Fast forward to the year 2035 and you’ll be riding in the cozy confines of your luxury coupe for your next escapade – connecting with nature like never before. That’s what designer Lujie Huang has proposed for millennials to be close to nature and also with their close ones. As a part of his senior thesis, while studying at the ArtCenter College of Design in Pasadena, California, Lujie thought of creating a 3-seat grand tour which has an inside out design approach. According to him, “The objective is to capture the magical moments of user experience offered by autonomous vehicles as a part of our lifestyles.”
He calls this luxury coup of the future “Mercedes-Benz Vision Duet” and it has the essence of marine design influence and by the Mobius strip (yes, the same one that inspired Tony Stark!) The coupe has cocooned seating embodied with an open seating experience, much like the two-seater coupe convertible. Huang believes that autonomous electric vehicles will be a common thing by the 2030s. Given the level 5 autonomous design of the Vison Duet, the car carries that very imagination with no driving controls like steering wheel, pedals, or gear shifters. The inside-out approach is evident in the comfortable forward-facing seats and a center table inside the cabin. On the one side on the front, there’s a retracting storage drawer for food and utensils while on the opposite side there is a built-in mini-fridge. When the car is parked amidst nature, the glass roof retracts and the third seat opposite the conventional seating area (inspired by the seating layout of leisure boats) can be used for enjoying the surrounding view with your pals. On the outside, the car impresses with an iconic Mercedes-Benz grille and the rear sporting a strikingly cool bumper design.
The EV also derives inspiration from the classics of the past, blending it with modern luxury which is apparent from the overall flowing design on the coupe. In a way, it also looks influenced by the very future-forward and practical Mercedes-Benz Vision AVTR (the names sound similar too). The only predicament of the design and functionality with Huang’s iteration is its practicality! The lack of doors makes safety an issue. Also, not to ignore the ability of the EV to reach high speeds since the aerodynamic drag would make it impossible for the riders to get away with chunky hair after a long trip! The fun is when the car is parked and you can bask in the luxury of a picnic-like setup. Perhaps, the addition of clear glass doors that can be retracted is a more viable option for the riders to feel safe. Maybe Mercedes should ask Tony Stark to share his input after all the Mobius strip did help him breakthrough one difficult problem already!
Designer: Lujie Huang
Ideation and Explorations
The Final Design
Autonomous vehicles are going to be the future of transportation. Or at least partially autonomous ones. And a lot of those we are already seeing around us today. But an SAE level 5 automation is still a distant dream. Until then, partial manual control or at least some form of human intervention will still be needed. But that doesn’t mean the control interface has to be the same. In a substantially advanced self-driving vehicle of the near future, we can quite possibly replace the steering wheel with some other form of control mechanism. One such concept has been developed for BMW by designer Lars Welten while interning there.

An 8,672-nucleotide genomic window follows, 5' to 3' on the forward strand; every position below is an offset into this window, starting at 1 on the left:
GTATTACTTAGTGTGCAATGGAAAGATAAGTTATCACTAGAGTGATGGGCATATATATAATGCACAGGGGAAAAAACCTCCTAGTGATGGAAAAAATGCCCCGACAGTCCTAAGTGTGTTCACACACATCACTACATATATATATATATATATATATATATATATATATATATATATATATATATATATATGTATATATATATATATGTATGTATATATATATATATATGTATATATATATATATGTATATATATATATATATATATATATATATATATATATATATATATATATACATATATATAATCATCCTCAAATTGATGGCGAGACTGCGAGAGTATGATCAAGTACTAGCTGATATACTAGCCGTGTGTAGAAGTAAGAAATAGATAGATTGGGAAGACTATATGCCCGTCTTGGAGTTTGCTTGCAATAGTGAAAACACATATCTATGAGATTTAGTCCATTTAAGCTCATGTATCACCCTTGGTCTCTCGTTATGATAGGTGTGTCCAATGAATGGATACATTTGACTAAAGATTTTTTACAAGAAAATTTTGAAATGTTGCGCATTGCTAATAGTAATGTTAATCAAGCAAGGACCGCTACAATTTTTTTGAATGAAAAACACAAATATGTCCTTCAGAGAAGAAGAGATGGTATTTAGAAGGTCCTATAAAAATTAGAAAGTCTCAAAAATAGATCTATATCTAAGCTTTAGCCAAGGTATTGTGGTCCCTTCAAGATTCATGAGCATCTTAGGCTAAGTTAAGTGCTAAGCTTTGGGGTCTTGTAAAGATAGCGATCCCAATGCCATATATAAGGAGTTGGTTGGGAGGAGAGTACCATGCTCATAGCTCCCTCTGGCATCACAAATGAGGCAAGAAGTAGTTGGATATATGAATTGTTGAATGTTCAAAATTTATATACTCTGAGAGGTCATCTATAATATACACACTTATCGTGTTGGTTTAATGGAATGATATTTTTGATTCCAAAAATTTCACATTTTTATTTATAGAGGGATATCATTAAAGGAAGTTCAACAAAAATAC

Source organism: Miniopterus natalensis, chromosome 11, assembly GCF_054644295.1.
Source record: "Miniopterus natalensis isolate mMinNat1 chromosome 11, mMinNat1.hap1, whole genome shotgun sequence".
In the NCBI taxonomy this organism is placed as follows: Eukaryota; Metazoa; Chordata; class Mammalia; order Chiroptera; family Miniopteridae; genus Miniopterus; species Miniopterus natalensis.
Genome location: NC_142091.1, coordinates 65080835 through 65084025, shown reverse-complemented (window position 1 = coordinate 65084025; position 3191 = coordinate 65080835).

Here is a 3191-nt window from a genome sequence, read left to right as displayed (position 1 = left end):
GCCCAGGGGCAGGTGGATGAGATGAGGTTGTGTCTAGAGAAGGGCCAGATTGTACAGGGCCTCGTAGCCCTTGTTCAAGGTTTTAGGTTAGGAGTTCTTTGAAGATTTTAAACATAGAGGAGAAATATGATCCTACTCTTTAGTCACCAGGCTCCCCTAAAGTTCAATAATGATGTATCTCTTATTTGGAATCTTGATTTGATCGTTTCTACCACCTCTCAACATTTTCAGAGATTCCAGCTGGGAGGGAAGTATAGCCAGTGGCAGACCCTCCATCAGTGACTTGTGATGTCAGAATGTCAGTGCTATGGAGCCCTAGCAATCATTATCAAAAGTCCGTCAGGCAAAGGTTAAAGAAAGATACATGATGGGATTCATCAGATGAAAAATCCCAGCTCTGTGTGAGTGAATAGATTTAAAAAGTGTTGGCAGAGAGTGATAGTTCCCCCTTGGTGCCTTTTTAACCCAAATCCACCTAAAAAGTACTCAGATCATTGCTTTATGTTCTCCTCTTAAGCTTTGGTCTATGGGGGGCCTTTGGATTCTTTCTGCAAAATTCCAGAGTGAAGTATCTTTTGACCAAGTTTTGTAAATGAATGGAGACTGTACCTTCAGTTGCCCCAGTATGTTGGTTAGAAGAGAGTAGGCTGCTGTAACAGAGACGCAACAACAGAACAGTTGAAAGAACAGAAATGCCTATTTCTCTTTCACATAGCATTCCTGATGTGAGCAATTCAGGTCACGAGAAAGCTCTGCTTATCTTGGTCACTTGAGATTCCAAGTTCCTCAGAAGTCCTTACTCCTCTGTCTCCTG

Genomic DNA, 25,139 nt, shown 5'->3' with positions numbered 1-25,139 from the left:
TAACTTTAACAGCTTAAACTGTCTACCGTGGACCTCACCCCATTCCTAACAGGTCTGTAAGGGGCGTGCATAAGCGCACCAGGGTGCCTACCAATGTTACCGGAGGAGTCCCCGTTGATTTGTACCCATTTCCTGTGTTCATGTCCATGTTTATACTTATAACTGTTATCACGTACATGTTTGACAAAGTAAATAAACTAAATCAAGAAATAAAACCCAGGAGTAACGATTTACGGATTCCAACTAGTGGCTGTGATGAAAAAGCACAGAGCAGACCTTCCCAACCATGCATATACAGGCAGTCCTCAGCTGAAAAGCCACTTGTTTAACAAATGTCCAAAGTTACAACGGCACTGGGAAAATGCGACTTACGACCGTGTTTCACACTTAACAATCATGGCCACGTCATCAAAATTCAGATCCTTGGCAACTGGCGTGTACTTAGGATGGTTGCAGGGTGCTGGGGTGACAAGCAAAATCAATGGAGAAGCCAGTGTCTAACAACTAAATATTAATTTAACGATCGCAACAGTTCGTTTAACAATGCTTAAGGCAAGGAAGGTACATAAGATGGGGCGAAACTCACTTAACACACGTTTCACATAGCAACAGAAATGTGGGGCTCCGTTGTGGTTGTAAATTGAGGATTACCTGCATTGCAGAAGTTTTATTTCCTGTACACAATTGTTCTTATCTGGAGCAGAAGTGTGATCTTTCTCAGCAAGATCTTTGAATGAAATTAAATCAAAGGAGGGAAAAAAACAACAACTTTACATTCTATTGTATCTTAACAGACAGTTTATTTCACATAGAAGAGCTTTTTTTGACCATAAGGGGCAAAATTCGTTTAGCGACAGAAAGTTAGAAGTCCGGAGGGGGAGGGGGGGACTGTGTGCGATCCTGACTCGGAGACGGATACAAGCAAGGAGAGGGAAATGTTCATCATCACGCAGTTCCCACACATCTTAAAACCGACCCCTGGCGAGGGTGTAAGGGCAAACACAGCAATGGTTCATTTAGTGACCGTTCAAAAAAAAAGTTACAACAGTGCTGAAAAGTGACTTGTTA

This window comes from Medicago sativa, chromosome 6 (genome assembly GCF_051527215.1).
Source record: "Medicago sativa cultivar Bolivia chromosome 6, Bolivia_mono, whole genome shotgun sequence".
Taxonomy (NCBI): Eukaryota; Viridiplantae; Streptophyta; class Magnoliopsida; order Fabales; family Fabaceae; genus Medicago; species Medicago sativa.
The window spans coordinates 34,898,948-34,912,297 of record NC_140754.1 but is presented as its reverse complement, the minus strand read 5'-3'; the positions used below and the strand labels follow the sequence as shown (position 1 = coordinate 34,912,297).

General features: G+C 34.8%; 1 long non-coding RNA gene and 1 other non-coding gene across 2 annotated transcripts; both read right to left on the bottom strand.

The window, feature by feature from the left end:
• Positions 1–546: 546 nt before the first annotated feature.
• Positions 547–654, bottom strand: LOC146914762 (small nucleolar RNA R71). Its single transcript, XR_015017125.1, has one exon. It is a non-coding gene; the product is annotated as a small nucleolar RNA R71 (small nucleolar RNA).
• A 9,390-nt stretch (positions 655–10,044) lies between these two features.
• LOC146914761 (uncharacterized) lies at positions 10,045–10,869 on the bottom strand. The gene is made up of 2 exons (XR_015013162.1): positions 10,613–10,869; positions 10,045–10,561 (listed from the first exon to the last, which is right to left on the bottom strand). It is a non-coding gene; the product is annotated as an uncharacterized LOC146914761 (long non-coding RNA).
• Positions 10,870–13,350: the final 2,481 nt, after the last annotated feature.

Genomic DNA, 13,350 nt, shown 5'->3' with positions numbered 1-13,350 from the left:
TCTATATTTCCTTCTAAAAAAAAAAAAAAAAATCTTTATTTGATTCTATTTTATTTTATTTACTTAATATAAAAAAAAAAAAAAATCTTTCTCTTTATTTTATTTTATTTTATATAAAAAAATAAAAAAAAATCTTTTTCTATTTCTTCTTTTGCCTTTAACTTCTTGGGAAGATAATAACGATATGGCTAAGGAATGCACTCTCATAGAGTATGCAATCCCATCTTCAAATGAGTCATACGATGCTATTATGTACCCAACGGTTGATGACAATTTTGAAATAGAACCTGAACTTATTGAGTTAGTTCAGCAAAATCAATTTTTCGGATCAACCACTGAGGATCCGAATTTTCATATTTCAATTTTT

Lars draws cues from Oculus Rift’s VR controller to build the form of the joystick and embeds within it the signature design language of the BMW brand. The output is an astonishing product that molds the polygonal surface features quite well into a demanding ergonomic layout. He visualizes the use of concrete/stoneware material as the highlight of the rich design with other parts made in anodized aluminum and polycarbonate. The use of leather and Alcantara adds to the premium feel that goes well with the luxury interiors of BMW’s autonomous vehicles.
Remember, autopilot, be it in cars or airplanes, is just a commonplace terminology. And it doesn’t mean that the vehicle can run completely on its own. That kind of technology has not been developed yet. But little advancements over time like this concept joystick will surely take us there someday. In fact, BMW has applied for a patent of an airplane like steering joystick quite recently. The future might be closer than we think!
Designer: Lars Welten
Larry Page's tenure as Googler-in-chief has heralded the death of many ambitious experiments, but even he refuses to kill the self-driving car. His project head, Anthony Levandowski, has now asked the car makers of Detroit to sign up with Mountain View for hardware testing, saying that if driverless cars are not ready by the next decade, then it's "shame on us as engineers." There's still some way to go before the tech is road-worthy, but Google is already working with insurers to work out how your car is going to handle making that call to Geico when things go wrong.Permalink | | Email this | Comments